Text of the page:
As visitors to Post Cold War Soviet orphanages, we fought not to see the conditions as despairing, for after all we were there as Ambassadors of Hope.
We laughed, we smiled, we sang, we played games, and we told stories. We hugged, we held hands, and we walked through the hallways with our miniature escorts who had lived lives far more than their age should bear.
And when the day was done, we would board our bus, wave goodbye, and hold back the tears in our eyes until we were well out of sight.
I watched a documentary entitled "Alone in Four Walls." It tells the story of young boys in Russia who commit crimes (some petty some serious)and are put into what would be known here as "Juvie Halls." Except the more I watched, the more I realized they were in facilities exactly like the hundreds of orphanages I have been in. The hallways were the same, the curtains were the same, the uniforms were the same, the playgrounds were the same, and the gate that closed them in at night were all the same.
When the end credits rolled, I was not the same.
After months of compiling the stories of mission adventures, crying at the weight of all the experiences and tragedy I have seen in the field, finally the book is finished.
Writing "A Good Reason to Go" proved to be the hardest, greatest, most painful and most rewarding thing I have ever done. It is solid evidence to my soul of why I have made the choices, traveled the miles, and cried the tears.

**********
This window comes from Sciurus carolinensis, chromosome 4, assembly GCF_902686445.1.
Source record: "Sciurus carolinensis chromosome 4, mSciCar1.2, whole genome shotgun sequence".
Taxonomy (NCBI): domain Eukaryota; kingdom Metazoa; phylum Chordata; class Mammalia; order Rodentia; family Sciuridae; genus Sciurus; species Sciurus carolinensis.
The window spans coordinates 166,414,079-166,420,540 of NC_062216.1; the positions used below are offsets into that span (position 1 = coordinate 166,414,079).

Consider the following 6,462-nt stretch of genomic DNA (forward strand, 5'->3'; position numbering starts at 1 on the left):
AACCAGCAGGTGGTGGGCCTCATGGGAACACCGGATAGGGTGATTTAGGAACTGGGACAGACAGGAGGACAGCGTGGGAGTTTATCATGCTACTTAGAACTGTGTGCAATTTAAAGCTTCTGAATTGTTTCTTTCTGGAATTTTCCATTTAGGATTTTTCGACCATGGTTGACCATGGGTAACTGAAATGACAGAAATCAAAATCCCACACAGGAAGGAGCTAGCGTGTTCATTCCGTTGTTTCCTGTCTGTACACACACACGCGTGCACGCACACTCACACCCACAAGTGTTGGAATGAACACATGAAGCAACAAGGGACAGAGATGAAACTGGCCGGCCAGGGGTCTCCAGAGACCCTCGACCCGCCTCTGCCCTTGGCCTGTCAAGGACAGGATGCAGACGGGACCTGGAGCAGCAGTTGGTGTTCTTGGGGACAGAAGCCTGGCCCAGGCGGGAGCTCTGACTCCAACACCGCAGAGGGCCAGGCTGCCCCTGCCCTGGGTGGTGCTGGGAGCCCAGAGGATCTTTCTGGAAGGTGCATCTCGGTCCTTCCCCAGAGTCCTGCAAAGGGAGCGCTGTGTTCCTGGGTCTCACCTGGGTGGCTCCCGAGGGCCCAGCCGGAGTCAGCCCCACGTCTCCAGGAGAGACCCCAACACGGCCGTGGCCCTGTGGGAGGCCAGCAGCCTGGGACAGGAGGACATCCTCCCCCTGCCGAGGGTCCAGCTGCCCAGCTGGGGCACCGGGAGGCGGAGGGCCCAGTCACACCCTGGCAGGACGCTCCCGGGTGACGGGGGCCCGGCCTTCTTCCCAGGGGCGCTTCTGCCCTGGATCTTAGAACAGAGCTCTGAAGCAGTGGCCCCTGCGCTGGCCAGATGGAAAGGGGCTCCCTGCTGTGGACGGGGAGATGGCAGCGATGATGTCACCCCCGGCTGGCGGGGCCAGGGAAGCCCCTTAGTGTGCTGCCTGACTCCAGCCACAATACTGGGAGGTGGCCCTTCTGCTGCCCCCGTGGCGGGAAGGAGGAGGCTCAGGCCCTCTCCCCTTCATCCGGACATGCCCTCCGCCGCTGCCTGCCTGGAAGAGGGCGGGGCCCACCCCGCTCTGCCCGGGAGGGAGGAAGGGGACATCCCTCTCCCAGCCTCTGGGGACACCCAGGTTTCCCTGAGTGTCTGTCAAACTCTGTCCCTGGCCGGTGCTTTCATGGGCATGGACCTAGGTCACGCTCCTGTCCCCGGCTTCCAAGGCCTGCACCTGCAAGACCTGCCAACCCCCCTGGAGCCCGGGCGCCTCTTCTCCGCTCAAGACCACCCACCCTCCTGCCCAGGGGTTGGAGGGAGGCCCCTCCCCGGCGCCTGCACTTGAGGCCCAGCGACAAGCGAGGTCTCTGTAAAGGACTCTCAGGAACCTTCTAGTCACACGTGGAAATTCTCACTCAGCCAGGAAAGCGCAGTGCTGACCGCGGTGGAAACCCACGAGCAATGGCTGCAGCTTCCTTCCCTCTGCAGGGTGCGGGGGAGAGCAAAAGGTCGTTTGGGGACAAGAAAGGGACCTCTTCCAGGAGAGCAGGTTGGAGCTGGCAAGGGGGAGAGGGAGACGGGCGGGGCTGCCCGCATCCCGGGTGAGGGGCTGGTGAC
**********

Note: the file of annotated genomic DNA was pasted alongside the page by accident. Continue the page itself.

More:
Today, the first published edition of the finished work sat on my coffee table while "Alone in Four Walls" held my attention. I knew of all the things I have seen: poverty, leprosy, AIDs babies, children digging through dump sites, orphans crying at another goodbye, village women marveling at touching a cold soda can for the first time, there is so very much I didn't see at all.
again - or still, I just can't say.
In all the times I have shared the love of Christ, in all the days, over all the years I "saw" more today in 93 minutes of brutal honest documentation. The young boys told their stories for the cameras with flat affectation. "I got two years and three months for stealing pickles and jam." "I got three years for hooliganism and murder." "I am here because I kept running away after my mother's boyfriend beat me when he was drinking. I murdered three people." The interviewer paused to ask the boy to state his name and age. "I am Vitoly, I am thirteen years old."
There is a book now, a record of many things I have seen. It is a book that relates my obedience and call to the ends of the earth. I wrote the stories along the way to bare witness to an audience of willing listeners.
But there is so much I have yet to see.
There are many stories, yet to be told.
There are still many lives, many lost, many hurting, and many crying.